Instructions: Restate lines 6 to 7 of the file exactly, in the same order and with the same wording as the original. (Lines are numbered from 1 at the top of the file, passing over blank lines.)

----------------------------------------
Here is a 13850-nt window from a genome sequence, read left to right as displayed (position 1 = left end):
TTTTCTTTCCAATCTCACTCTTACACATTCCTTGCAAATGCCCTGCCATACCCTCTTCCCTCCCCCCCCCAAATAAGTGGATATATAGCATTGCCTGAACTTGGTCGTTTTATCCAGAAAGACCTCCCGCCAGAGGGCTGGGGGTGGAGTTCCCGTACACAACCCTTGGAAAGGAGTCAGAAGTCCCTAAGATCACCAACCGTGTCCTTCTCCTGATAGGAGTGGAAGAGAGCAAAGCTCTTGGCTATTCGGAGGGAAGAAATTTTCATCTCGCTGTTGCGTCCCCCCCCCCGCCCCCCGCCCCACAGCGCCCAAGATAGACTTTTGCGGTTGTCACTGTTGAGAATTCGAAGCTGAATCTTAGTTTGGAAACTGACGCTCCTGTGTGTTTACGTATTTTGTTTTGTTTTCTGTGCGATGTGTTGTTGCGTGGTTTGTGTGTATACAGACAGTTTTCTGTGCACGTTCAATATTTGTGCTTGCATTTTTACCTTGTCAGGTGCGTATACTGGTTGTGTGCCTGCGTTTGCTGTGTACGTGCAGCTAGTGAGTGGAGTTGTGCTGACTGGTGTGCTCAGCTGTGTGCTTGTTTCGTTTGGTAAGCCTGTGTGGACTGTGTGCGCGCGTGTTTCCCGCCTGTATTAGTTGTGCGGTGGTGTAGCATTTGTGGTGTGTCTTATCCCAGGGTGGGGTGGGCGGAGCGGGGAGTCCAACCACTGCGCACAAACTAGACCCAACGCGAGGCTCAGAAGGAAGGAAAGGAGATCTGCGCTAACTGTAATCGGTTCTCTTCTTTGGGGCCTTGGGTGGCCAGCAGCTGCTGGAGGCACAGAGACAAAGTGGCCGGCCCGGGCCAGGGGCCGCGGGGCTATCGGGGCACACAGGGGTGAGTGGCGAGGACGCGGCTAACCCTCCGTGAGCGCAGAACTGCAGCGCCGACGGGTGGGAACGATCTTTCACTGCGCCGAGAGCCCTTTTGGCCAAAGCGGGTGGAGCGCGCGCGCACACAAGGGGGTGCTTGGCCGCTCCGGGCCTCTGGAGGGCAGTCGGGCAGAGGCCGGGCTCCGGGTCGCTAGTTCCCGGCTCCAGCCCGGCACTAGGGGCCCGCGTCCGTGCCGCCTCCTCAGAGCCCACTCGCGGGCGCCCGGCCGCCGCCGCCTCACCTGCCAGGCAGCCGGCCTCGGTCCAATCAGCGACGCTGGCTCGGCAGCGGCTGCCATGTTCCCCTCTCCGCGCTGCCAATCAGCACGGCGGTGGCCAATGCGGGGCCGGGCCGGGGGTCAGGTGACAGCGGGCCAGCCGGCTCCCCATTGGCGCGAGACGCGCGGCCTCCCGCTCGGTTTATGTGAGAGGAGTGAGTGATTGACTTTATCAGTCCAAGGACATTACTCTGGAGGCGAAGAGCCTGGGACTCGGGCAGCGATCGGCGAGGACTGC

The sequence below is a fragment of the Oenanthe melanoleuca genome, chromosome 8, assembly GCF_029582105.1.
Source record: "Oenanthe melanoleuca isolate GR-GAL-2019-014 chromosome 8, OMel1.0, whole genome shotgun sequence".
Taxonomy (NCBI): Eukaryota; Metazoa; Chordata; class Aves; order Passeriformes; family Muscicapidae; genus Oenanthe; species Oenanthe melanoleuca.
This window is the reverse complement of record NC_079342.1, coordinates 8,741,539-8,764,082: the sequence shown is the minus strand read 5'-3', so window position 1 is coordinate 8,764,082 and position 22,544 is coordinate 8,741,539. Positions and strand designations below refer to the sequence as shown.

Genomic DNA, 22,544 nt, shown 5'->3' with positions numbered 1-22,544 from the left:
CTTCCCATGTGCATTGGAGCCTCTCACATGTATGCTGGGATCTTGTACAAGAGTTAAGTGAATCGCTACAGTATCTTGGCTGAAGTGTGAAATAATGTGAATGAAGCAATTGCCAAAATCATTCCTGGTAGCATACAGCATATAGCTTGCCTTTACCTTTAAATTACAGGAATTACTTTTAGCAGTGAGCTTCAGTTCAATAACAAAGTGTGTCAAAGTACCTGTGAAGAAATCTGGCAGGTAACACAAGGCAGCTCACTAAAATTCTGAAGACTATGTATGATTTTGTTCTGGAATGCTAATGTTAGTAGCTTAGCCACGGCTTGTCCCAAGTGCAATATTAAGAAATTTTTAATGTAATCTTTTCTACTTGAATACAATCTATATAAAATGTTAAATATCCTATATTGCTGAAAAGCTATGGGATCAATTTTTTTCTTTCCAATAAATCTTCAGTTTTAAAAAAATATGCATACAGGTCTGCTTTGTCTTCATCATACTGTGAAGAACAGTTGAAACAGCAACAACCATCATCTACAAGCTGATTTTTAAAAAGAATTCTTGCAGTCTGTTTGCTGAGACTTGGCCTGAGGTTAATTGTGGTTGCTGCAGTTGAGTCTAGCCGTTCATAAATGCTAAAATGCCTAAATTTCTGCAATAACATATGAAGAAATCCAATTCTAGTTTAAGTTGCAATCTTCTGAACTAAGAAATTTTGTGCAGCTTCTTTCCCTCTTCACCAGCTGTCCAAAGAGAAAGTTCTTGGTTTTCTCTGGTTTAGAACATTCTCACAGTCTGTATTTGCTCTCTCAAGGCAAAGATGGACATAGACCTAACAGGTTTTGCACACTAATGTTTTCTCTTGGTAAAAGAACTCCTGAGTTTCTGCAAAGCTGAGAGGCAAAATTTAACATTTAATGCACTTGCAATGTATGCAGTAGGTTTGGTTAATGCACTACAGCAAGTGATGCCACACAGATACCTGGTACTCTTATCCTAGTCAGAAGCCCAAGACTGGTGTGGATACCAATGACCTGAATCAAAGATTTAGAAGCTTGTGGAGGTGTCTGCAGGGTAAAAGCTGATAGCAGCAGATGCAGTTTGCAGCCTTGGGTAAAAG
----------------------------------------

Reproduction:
This window is the reverse complement of record NC_079342.1, coordinates 8,741,539-8,764,082: the sequence shown is the minus strand read 5'-3', so window position 1 is coordinate 8,764,082 and position 22,544 is coordinate 8,741,539. Positions and strand designations below refer to the sequence as shown.

Genomic DNA, 22,544 nt, shown 5'->3' with positions numbered 1-22,544 from the left: